“Sorry,” replied Desi. Her eyes seemed to twinkle even in the dark. She was always so animated.
“We have to be quiet. Mommy and Daddy are already mad at us. We’ll be toast if they catch us talking,” said Claire. “They’ll split us up. That’d make me sad.”
“Me too. It’s a good thing you covered for me last time. We should do something about them,” Desi said.
Claire was confused. Desi always said and did strange things that didn’t make much sense to her. Like last week when she convinced Claire that the lemony smelling liquid under the kitchen sink was lemonade. Their mom caught her just as she was about to take a sip. They were both in trouble, but Claire took the brunt of the punishment for that one.
Claire asked, “What do you mean, ‘do something about them?’”
“You know. Get rid of them. So they can’t bother us again.”
Hesitantly, Claire asked, “You mean kill them?”
“Of course, silly. What else would I mean? We need to get them out of the way.”
Desi had a mean streak in her. Sometimes, while Claire slept, she would take all their toys and throw them in the trash. She said it was because they interfered with their time together. Once, she even stuffed Barbie into the toilet and flushed her. The water gushed all over the floor and leaked through the ceiling below. They both were grounded, stuck in their room every day after school for two weeks.
“We can’t kill them. I thought you loved them?”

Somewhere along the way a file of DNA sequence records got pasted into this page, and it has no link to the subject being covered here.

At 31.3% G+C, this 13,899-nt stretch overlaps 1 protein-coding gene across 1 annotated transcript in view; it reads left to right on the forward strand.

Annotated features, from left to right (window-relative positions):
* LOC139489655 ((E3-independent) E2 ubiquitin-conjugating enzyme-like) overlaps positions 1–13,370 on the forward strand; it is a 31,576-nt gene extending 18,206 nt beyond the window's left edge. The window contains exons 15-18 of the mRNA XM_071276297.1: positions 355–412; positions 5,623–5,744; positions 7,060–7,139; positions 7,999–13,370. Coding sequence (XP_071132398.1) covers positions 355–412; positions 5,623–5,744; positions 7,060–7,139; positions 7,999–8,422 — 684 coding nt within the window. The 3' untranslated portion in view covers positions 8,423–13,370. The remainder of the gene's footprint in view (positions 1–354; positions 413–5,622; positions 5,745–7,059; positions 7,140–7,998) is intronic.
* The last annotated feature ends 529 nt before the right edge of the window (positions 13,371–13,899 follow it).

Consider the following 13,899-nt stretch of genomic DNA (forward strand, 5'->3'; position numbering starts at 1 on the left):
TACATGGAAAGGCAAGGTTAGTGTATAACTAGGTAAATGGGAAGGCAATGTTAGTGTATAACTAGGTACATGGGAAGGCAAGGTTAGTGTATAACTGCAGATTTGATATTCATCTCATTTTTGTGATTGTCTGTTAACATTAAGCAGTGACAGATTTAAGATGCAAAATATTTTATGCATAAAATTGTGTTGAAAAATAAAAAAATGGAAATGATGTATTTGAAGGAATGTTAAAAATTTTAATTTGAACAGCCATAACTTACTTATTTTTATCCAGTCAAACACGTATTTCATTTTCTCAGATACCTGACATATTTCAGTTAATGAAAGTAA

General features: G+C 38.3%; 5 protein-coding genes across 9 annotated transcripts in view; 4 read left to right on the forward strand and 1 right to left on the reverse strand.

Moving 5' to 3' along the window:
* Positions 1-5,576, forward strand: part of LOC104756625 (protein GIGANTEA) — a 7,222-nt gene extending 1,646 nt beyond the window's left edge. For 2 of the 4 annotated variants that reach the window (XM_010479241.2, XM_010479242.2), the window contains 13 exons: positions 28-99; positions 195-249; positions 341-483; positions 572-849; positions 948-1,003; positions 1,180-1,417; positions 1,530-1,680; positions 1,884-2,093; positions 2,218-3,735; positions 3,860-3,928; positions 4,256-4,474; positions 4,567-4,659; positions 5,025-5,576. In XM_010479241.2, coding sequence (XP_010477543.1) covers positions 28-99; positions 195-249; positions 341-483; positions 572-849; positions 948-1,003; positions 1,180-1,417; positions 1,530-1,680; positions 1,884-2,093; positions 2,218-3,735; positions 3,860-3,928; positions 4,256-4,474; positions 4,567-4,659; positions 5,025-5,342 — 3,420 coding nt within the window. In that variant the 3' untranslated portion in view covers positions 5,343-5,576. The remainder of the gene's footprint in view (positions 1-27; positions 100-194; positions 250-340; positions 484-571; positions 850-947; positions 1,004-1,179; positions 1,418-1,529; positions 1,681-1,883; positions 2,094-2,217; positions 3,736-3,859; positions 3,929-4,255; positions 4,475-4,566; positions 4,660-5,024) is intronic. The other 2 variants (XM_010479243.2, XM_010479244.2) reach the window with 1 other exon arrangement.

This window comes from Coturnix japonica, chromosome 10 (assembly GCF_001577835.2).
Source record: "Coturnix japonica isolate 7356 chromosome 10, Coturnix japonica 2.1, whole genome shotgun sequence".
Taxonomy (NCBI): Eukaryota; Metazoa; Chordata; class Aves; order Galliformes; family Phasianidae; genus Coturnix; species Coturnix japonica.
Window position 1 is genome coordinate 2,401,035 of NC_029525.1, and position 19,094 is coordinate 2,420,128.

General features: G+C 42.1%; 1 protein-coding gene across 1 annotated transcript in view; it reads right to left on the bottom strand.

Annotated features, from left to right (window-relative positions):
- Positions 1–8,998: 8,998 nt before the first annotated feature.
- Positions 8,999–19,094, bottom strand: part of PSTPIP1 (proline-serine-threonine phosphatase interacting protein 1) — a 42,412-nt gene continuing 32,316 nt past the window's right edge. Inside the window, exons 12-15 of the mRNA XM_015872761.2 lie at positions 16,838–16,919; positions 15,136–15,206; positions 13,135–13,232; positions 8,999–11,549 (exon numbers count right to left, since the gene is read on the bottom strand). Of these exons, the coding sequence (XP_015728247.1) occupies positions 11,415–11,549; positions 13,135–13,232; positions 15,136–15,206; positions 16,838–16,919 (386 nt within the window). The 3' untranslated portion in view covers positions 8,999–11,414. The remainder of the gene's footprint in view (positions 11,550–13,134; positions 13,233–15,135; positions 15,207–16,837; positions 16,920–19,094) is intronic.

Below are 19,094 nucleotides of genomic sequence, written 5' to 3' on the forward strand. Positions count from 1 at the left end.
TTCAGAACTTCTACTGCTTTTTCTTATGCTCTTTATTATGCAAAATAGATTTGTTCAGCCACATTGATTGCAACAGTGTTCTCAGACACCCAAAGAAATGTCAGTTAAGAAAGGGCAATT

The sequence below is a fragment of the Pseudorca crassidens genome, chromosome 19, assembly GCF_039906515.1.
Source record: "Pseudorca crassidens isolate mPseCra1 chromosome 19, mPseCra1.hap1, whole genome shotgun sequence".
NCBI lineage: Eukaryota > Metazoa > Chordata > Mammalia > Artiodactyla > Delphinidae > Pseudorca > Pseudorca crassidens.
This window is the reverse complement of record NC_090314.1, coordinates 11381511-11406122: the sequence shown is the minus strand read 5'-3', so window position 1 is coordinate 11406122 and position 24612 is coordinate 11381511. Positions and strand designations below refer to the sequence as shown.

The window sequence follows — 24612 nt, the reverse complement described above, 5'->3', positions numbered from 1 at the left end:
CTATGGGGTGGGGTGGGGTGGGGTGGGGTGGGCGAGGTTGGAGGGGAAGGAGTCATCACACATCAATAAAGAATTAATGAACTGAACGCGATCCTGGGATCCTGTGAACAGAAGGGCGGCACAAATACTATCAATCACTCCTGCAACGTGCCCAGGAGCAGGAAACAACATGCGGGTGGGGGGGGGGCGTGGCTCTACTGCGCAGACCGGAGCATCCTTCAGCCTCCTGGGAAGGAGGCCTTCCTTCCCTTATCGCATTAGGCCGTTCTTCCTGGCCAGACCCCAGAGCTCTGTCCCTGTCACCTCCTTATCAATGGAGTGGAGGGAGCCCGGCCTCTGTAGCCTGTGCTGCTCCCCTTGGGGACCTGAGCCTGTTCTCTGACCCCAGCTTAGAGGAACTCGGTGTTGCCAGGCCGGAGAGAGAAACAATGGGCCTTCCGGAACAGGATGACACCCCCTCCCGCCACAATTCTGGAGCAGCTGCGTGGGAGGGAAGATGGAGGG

“Sure I do, but I love you more. I just want to make sure we always stay together. Sisters forever.”
Claire thought about Desi’s idea. She pushed the wool blanket off their heads and stared into the dimly lit room.
Footsteps in the hall made them both freeze. The faint strip of light under the closed door darkened as a shadow appeared. Someone stopped outside the room. They waited.
A woman’s muffled voice said, “Get to sleep in there. I won’t ask again.” The shadow disappeared.
Desi spoke first, “See. They’re sneaky. You know I’m right. They’ll never let us be.”
“Yeah, I guess,” Claire said. Her thoughts reeled. She was torn. She thought about what it might be like without parents. They could have such fun together. No one to boss them around. No more chores. And, best of all, no more school or homework. Desi usually knew best. She was the smart one.
“Desi, I have to think about it. I can’t decide now, okay? I’m sleepy.”
“Sure. You think about it, but you know I’m always right.”
Claire flopped onto the pillow, exhausted. She reached out, pulled Desi to her chest and whispered into her brown, synthetic hair, “Mommy told me that dolls can’t really talk, but we know the truth. You are always right, Desi.”
She put her hand on Desi’s smooth plastic face and closed her shiny, glass eyes. The long, stiff lashes tickled Claire’s palm. Their childlike giggles eventually gave way to dainty snores.